Public Teachers are a Private School Boon

by NYC Firm Schools on May 15, 2009

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The NY Times recently ran a report on the new NY Department of Education guidelines for hiring teachers governed by state funds, which effectively translates to all public school teaching jobs.

In an effort to cut costs and avoid teacher layoffs, the Department of Education on Wednesday ordered principals to fill vacancies with internal candidates only. As a result, aspiring teachers at education schools and members of programs like Teach for America — a corps of recent college graduates — and the city’s Teaching Fellows — which trains career professionals to become teachers — are scrambling for jobs.
Many are forwarding their résumés to charter schools and Firm Schools; others are looking to the suburbs and across state lines. Some are reconsidering the teaching profession altogether.

At this part of the story, many people reading the article expressed an understanding for the rule, but the full consequence of the new edict is specifically stated upon further reading:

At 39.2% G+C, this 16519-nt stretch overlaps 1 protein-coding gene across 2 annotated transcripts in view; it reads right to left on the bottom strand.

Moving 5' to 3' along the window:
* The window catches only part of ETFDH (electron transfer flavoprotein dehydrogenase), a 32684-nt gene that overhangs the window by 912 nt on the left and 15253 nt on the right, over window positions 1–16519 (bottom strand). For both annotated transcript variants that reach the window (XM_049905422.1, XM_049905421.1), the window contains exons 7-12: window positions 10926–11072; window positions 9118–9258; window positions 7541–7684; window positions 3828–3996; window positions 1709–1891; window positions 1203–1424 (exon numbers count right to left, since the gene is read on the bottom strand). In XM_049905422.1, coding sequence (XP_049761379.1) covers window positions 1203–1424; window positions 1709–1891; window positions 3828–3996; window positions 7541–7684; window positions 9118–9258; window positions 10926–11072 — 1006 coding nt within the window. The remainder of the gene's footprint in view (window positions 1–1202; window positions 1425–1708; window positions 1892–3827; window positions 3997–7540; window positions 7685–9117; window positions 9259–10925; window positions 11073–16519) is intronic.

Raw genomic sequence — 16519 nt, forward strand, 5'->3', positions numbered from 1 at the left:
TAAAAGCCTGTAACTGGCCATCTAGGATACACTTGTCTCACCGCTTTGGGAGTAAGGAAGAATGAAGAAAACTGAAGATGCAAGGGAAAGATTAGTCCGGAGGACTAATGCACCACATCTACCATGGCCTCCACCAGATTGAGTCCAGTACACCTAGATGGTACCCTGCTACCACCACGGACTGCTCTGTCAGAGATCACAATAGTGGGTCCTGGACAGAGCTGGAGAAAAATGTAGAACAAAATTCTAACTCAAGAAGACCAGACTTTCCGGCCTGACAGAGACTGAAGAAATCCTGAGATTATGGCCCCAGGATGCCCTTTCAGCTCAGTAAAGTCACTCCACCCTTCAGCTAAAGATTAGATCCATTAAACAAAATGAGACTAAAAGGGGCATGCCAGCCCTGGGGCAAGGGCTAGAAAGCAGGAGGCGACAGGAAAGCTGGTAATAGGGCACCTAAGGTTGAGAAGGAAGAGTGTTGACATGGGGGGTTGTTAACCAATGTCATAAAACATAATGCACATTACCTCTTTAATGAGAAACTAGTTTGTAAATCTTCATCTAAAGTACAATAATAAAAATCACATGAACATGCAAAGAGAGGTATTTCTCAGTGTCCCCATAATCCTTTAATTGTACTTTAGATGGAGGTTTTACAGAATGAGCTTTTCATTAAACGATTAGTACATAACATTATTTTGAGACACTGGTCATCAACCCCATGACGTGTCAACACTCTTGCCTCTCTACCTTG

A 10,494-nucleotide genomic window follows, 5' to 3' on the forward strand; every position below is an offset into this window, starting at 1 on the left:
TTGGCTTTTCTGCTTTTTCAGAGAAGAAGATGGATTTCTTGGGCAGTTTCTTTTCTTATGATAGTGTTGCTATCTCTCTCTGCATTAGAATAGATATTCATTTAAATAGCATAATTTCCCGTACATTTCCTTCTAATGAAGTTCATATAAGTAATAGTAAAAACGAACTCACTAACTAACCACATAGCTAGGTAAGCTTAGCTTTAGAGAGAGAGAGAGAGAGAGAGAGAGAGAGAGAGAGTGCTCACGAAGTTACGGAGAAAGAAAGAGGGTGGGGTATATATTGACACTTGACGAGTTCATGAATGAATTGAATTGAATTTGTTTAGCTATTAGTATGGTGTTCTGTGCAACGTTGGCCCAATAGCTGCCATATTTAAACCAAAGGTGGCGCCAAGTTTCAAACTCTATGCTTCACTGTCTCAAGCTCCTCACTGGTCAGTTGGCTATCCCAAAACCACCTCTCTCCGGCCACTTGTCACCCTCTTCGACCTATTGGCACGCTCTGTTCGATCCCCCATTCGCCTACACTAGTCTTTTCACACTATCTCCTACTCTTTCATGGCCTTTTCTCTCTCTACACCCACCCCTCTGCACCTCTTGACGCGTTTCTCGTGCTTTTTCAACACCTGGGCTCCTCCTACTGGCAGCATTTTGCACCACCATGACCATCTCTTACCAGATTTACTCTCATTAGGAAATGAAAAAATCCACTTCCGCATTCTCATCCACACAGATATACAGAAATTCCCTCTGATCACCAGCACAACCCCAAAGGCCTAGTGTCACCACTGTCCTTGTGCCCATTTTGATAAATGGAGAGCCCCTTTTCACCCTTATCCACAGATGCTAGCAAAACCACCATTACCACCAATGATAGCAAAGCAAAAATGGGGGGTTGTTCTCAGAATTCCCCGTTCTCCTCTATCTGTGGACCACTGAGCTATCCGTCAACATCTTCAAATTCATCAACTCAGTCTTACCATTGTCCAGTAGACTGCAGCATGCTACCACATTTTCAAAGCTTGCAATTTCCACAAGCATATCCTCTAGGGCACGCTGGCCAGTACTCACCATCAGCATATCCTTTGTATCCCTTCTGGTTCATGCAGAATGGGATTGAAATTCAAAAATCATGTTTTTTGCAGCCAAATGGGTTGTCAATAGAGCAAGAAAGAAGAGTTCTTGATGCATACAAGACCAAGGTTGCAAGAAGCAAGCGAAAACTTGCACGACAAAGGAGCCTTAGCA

But this year, the department anticipates fewer openings and will not hire externally except in certain high-needs areas like speech therapy and bilingual special education. Instead, principals can fill spots only with internal candidates, including teachers from a reserve pool made up of those whose jobs have been eliminated and many who have earned unsatisfactory ratings.

Families across the board expressed their dissatisfaction and anger upon realizing that internal hiring only meant just that: Internal Hiring, even if the available pool of teachers are unsatisfactory with poor reviews and student results. The full fall-out from this decision remains to be seen.

Schools that opened in the past two years and are still expanding their ranks are also exempt from the hiring restrictions, as are charter schools.

Firm Schools will most likely benefit from this decision as hundreds of highly qualified teachers, not eligible for public teaching positions under these new rules, compete for positions at NYC Private School campuses.

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